Authority and the Latter Day Saints (Mormons)

One of the trickiest things to try to deal with these days, especially with the wide multitude of Christian denominations out there, is where you can find authority residing. This was something that came up in the aforementioned conversation with Mormon missionaries. As you may guess, this conversation provided me with a lot of food for thought.

When asked about authority and where it resides in the Church today, I moved into the episcopal/Irenaean line on Apostolic Succession. I said that the authority resides with the bishops within Anglicanism, Roman Catholicism, and Eastern Orthodoxy (possibly Lutheranism as well). When asked where the bishops derive their authority, I said that they stand in direct line of succession from the Apostles. The elder who did all the talking kept trying to trip me up with how do I know who has authority, so I recall repeating that the Archbishop of Canterbury stands in direct succession from St Augustine of Canterbury in the 600s who was in succession from the Bishop of Rome, who stands in direct succession from St Peter.

He asked how the authority is transmitted, and I said through the laying on of hands, but that there is also a succession of the teaching ministry of the apostles — the teaching ministry being what was most important for our earliest, second-century apologist for Apostolic Succession, Irenaeus of Lyons. The authority of the apostolic successors such as Clement in Rome (whose First Letter to the Corinthians was treated as Scripture by some!) consisted in maintaining the unwritten rule of faith and transmitting the faith to the next generation of believers. This coinherence of personal authority with the rule of faith and the growing canon of Scripture is part of the messy story of how orthodox Christianity got itself a Bible as well as a set of doctrines and an episcopal structure.

I said most of that — at least, about the coinherence of the teaching ministry of the apostolic successors with the discernment of the Holy Spirit to produce both Trinitarian faith and the New Testament canon.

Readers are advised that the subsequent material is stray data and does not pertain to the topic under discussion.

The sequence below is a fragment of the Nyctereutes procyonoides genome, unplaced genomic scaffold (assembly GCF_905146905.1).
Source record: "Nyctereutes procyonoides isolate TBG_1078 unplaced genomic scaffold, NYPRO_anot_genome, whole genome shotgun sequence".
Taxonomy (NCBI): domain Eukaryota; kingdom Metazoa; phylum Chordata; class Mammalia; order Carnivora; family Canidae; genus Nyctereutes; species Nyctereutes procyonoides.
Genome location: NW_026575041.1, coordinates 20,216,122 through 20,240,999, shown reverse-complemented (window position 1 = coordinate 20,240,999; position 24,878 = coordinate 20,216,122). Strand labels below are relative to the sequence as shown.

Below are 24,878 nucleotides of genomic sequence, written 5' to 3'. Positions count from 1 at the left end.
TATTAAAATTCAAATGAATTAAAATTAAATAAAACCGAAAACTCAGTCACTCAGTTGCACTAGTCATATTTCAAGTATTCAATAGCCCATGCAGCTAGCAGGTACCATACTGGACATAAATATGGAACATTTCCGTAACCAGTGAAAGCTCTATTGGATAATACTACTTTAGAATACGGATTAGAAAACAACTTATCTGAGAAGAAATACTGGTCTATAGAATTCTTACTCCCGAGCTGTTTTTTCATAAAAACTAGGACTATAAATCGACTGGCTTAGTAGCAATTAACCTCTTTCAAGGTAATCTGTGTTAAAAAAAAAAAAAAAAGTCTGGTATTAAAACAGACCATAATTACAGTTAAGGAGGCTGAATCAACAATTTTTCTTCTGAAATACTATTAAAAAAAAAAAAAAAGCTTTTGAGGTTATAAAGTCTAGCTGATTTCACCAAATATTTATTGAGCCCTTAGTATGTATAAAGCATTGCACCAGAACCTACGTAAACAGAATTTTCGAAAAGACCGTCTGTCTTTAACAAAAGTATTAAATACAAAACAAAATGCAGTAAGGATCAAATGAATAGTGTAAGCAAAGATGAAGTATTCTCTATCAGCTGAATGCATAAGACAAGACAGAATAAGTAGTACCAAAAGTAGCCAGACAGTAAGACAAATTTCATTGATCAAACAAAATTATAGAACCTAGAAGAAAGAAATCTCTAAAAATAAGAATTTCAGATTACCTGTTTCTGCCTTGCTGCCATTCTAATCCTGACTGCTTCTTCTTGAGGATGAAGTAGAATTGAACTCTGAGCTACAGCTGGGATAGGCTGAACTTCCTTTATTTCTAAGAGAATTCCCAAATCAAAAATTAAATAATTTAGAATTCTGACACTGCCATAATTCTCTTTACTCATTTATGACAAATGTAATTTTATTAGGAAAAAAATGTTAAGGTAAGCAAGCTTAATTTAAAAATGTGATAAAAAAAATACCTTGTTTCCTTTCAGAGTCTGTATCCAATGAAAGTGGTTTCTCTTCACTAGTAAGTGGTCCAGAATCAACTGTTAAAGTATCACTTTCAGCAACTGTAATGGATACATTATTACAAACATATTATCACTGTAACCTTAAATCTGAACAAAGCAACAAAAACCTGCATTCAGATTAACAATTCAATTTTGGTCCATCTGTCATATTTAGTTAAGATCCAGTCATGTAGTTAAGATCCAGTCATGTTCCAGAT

He still asked where ultimate authority sits, and I said that it resides in the collegiality of the bishops. He then wanted to know about the Reformation, and I explained that it had to do with the failure of the Bishop of Rome in his pastoral duties, as well as a belief that the Bishop of Rome does not have universal jurisdiction, but that I still see him as standing in apostolic succession and an orthodox, Trinitarian Christian with jurisdiction at least in Italy if not further.

I guess he had a script, because he moved on to how wouldn’t it be nice if there was one person in whom authority still resided, as in Mormonism. I asked about Mormon schisms, and he said he didn’t know what I was talking about. I mentioned the groups that broke away that still accept polygamy as well as some others that don’t — what about them? Why doesn’t authority reside with them? He said that the true prophets are the ones that reside in the Church of Jesus Christ of Latter-Day Saints. I didn’t press the issue (see more below, however).

He then said that it just makes sense that God would have a person who held authority and was a prophet leading his people. I proceeded to list off orthodox Christians who also are recorded to have had visions and words from God — and some of them have been bishops, in fact. He sort of looked at me like he had no clue who/what I was talking about.

I think their script is designed for free church/dissenting/American evangelicals who are cessationists (don’t believe in the gifts of the Spirit after the death of St John the Evangelist) and who believe in some sort of similar apostasy. The number of times this poor elder had to ignore me or change tack or laugh awkwardly was probably disconcerting for him.

Had I been on script, I wouldn’t have believed in Apostolic Succession, nor would I have believed any of the stories of saints and prophets from the sub-apostolic age (such as St Ignatius of Antioch) to the mainstream Patristic era (St Cyprian of Carthage, St Martin of Tours) to the Middle Ages (St Francis of Assisi, St Bernard of Clairvaux) to today (Elder St Porphyrios) who have had visions and words from God. Instead, I believe that there is to this day an unbroken sacramental, teaching, apostolic ministry alive in the church as well as prophetic and ‘charismatic’ gifts that never left.

The informed Christian, however, will not be deceived by the Mormon Missionary script, because they, too, have a multiplicity of sects. At the moment of Joseph Smith’s death, there was a schism with some saying Brigham Young was the true successor and others Smith’s son, Joseph Smith III; the former are the mainstream Mormons we meet everywhere, the latter are mostly in Missouri and call themselves the Community of Christ. Later, people rejected Young’s successors when they rejected polygamy; the largest polygamist Mormon group is the Fundamentalist Church of Jesus Christ of Latter-day Saints (given that Joseph Smith had 33 wives, of whom 10 were still married to other men, and given that celestial marriage means people are still married in heaven and that widowed Mormons can remarry, the polygamists are maybe the truest successors to Joseph Smith).